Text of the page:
Ethanol Advances on Lower Supply and Federal Reserve DecisionMario Parker
Ethanol rose the most in more than a week after a government report showed stockpiles of the fuel declined and after the Federal Reserve unexpectedly left intact its level of bond buying.
Futures jumped 3.3 percent after the Fed said it would continue buying $85 million in Treasuries each month. Separately, an Energy Information Administration report showed record-low ethanol supply and below-average production levels for this time of year.
“Those were bullish stats,” said Ian Jackson, a trader at SCB & Associates LLC in Chicago. “The market’s genuinely tight.”
Denatured ethanol for October delivery rose 5.9 cents, or 3.3 percent, to $1.844 a gallon on the Chicago Board of Trade. Futures have dropped 16 percent this year.
Gasoline for October delivery advanced 8.1 cents, or 3 percent, to $2.7421 a gallon on the New York Mercantile Exchange, widening its premium to ethanol by 2.2 cents to 89.81 cents. The contract covers reformulated gasoline, made to be blended with ethanol before delivery to filling stations.
Ethanol is made primarily from corn in the U.S., with one bushel making at least 2.75 gallons of the renewable fuel.
Corn for December delivery added 2.25 cents, or 0.5 percent, to $4.5625 a bushel in Chicago. The December crush spread of corn to ethanol was minus 2 cents a gallon. All of the crush spreads through 2015 were negative.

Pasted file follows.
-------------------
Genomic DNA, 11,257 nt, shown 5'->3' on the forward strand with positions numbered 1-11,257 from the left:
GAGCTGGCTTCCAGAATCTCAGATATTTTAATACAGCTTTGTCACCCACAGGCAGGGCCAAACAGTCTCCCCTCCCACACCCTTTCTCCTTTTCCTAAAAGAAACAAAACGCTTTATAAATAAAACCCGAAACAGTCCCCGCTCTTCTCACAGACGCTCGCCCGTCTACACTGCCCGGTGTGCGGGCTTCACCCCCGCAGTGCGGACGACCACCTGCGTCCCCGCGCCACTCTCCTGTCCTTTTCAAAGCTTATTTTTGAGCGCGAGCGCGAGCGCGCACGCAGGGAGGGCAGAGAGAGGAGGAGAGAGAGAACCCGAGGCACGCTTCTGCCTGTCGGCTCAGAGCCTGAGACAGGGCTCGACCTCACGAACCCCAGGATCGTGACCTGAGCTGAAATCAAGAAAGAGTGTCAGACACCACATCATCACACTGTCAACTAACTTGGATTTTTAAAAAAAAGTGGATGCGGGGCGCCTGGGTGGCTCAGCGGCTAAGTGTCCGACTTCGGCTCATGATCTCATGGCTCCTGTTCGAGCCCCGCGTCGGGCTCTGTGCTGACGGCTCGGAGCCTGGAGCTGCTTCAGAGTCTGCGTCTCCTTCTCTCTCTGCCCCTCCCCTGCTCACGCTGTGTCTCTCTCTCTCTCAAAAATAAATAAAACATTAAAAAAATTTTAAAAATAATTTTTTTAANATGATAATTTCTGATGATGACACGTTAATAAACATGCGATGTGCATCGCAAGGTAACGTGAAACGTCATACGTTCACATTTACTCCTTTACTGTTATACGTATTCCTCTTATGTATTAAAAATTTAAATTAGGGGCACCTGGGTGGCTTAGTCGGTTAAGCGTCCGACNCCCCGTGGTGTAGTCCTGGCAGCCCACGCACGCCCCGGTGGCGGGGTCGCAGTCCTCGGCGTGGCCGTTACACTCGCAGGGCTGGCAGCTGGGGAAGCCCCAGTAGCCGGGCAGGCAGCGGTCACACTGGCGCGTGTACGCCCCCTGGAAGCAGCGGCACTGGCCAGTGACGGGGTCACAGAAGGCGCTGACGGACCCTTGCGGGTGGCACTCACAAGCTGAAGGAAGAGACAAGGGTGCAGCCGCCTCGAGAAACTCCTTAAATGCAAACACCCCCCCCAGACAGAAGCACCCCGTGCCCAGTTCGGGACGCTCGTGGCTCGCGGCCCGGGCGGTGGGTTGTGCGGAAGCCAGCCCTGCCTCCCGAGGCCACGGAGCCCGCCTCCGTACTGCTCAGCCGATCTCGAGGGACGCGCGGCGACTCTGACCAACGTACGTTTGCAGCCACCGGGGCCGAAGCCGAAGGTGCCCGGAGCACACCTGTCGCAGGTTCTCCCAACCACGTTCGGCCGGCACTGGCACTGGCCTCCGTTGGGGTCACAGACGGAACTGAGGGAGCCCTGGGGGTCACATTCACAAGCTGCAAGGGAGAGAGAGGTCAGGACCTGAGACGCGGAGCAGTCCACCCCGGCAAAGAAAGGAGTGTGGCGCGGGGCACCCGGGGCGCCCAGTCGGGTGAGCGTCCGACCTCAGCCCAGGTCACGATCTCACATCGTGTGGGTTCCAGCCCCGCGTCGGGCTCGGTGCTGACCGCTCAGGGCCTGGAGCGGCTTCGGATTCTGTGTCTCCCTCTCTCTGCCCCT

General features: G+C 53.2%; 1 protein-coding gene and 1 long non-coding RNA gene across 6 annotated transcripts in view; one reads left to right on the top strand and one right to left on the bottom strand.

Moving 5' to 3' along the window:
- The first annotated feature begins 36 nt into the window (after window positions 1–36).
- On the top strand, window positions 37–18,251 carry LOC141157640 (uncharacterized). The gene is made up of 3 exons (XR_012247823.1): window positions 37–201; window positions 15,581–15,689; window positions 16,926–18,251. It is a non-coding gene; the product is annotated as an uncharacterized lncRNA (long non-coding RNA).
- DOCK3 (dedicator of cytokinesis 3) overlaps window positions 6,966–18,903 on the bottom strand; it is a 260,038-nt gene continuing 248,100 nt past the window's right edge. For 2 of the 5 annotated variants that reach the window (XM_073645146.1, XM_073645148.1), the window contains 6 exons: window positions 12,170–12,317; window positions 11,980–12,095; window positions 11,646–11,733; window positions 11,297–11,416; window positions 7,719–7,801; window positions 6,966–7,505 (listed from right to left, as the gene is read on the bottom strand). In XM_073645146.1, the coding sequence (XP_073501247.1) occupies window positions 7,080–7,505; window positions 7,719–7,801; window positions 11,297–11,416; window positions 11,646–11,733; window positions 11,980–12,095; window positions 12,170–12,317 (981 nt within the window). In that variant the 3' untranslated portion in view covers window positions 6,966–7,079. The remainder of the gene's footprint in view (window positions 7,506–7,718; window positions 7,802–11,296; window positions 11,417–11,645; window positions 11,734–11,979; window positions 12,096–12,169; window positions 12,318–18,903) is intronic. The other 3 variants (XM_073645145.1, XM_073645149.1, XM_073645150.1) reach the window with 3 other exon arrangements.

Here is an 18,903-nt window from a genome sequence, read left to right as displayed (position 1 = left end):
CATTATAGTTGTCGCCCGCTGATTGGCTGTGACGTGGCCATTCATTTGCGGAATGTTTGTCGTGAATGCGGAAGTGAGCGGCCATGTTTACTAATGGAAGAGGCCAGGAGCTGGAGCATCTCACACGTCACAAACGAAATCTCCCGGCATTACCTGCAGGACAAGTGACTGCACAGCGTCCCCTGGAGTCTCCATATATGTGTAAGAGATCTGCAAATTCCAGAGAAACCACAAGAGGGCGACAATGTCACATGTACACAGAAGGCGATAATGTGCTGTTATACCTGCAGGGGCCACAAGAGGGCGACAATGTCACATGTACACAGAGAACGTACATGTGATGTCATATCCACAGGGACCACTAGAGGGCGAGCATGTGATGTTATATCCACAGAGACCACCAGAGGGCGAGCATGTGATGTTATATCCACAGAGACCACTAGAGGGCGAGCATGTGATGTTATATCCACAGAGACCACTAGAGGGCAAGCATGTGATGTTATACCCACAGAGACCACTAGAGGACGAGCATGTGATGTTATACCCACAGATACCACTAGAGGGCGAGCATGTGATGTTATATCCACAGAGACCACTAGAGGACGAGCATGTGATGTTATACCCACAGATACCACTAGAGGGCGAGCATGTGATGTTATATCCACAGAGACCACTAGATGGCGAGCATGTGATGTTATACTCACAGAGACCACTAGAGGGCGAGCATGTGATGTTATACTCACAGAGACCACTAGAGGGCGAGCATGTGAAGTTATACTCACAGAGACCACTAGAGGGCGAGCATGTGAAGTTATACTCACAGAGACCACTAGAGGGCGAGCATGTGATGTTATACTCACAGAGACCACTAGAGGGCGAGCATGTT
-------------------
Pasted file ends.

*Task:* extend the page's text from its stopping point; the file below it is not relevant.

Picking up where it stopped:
Ethanol production fell 1.2 percent to 838,000 barrels a day last week, the Energy Department’s analytical arm said in the report today.
Stockpiles dropped 0.6 percent to 16.2 million barrels, 16 percent lower than a year earlier, the EIA said, while imports tumbled 80 percent to 3,000 barrels a day, the smallest since June 28, when the U.S. made no foreign purchase of the additive.
Anhydrous ethanol in Sao Paulo, where sugarcane is used to make the biofuel, rose 3.8 percent to $2.14 a gallon last week, a seven-week high, data compiled by Bloomberg show.
Ethanol is part of the country’s energy plans to reduce dependence on fossil fuels. Compliance with federal consumption targets is tracked by Renewable Identification Numbers, or RINs, that are attached to each batch of biofuel and that can be traded among refiners.
Corn-based-ethanol RINs added 4 cents to 52 cents, while advanced RINs, which cover biodiesel and Brazilian sugarcane-based ethanol, climbed 4 cents to 61 cents, data compiled by Bloomberg show.
In cash market trading, ethanol rose 5 cents to $2.185 in New York, 7 cents to $2.36 in Chicago and 8.5 cents to $2.445 on the Gulf Coast, data compiled by Bloomberg show. On the West Coast, it fell 4.5 cents $2.31.
West Coast ethanol’s discount to the Gulf stretched 13 cents to 13.5 cents. Chicago’s premium to New York Harbor swelled 2 cents to 17.5 cents.